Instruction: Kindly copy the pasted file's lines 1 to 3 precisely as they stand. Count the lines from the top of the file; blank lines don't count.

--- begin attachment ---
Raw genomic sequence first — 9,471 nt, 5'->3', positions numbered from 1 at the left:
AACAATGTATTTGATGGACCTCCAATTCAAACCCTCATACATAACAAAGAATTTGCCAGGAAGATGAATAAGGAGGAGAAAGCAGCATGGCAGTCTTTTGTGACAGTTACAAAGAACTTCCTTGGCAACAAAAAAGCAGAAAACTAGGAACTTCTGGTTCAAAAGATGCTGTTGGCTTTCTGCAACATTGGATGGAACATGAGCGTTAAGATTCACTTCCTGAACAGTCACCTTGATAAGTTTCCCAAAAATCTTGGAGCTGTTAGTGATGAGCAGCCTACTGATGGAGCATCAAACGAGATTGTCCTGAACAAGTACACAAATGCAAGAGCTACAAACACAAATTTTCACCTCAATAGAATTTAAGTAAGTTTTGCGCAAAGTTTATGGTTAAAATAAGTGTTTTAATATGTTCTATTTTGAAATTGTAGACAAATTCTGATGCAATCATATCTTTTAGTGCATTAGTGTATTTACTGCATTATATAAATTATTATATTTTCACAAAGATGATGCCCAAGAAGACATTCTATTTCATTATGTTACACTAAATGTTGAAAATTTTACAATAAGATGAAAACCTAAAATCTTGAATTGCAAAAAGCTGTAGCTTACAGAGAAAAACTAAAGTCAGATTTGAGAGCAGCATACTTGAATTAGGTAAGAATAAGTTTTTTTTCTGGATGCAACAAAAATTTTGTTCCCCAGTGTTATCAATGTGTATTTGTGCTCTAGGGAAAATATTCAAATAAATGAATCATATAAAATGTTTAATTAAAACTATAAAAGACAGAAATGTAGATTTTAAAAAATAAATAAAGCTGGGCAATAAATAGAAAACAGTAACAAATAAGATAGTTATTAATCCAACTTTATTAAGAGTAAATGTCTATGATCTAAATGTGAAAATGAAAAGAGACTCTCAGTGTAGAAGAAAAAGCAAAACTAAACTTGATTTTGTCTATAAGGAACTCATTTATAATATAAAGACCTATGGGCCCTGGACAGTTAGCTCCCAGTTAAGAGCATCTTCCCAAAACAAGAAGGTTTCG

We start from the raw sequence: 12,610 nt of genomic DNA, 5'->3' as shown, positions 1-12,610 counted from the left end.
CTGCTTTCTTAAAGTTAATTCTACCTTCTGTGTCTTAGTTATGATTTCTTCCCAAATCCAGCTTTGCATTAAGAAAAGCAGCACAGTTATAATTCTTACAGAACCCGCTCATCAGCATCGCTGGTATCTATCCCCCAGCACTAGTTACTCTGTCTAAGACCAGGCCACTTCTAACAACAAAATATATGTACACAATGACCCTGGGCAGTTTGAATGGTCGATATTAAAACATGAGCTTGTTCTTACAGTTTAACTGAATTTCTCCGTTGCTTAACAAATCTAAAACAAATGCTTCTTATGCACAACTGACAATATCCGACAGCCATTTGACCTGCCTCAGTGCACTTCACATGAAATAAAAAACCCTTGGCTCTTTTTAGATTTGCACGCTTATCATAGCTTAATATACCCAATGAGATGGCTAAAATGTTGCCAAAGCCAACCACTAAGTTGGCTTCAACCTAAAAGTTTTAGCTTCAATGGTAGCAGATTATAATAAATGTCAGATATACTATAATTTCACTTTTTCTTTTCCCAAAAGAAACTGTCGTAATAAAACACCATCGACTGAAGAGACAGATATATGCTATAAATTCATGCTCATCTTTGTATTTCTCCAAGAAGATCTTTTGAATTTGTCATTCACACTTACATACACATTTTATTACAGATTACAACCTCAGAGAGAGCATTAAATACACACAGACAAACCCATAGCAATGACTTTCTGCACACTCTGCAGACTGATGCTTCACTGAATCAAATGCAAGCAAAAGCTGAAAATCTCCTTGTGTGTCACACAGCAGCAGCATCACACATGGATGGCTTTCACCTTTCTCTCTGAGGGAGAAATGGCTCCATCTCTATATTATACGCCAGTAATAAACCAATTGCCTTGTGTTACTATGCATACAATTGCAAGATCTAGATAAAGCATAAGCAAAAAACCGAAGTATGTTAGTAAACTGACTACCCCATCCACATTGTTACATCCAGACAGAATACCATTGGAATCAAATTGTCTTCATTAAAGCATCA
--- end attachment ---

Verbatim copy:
Raw genomic sequence first — 9,471 nt, 5'->3', positions numbered from 1 at the left:
AACAATGTATTTGATGGACCTCCAATTCAAACCCTCATACATAACAAAGAATTTGCCAGGAAGATGAATAAGGAGGAGAAAGCAGCATGGCAGTCTTTTGTGACAGTTACAAAGAACTTCCTTGGCAACAAAAAAGCAGAAAACTAGGAACTTCTGGTTCAAAAGATGCTGTTGGCTTTCTGCAACATTGGATGGAACATGAGCGTTAAGATTCACTTCCTGAACAGTCACCTTGATAAGTTTCCCAAAAATCTTGGAGCTGTTAGTGATGAGCAGCCTACTGATGGAGCATCAAACGAGATTGTCCTGAACAAGTACACAAATGCAAGAGCTACAAACACAAATTTTCACCTCAATAGAATTTAAGTAAGTTTTGCGCAAAGTTTATGGTTAAAATAAGTGTTTTAATATGTTCTATTTTGAAATTGTAGACAAATTCTGATGCAATCATATCTTTTAGTGCATTAGTGTATTTACTGCATTATATAAATTATTATATTTTCACAAAGATGATGCCCAAGAAGACATTCTATTTCATTATGTTACACTAAATGTTGAAAATTTTACAATAAGATGAAAACCTAAAATCTTGAATTGCAAAAAGCTGTAGCTTACAGAGAAAAACTAAAGTCAGATTTGAGAGCAGCATACTTGAATTAGGTAAGAATAAGTTTTTTTTCTGGATGCAACAAAAATTTTGTTCCCCAGTGTTATCAATGTGTATTTGTGCTCTAGGGAAAATATTCAAATAAATGAATCATATAAAATGTTTAATTAAAACTATAAAAGACAGAAATGTAGATTTTAAAAAATAAATAAAGCTGGGCAATAAATAGAAAACAGTAACAAATAAGATAGTTATTAATCCAACTTTATTAAGAGTAAATGTCTATGATCTAAATGTGAAAATGAAAAGAGACTCTCAGTGTAGAAGAAAAAGCAAAACTAAACTTGATTTTGTCTATAAGGAACTCATTTATAATATAAAGACCTATGGGCCCTGGACAGTTAGCTCCCAGTTAAGAGCATCTTCCCAAAACAAGAAGGTTTCG

We start from the raw sequence: 12,610 nt of genomic DNA, 5'->3' as shown, positions 1-12,610 counted from the left end.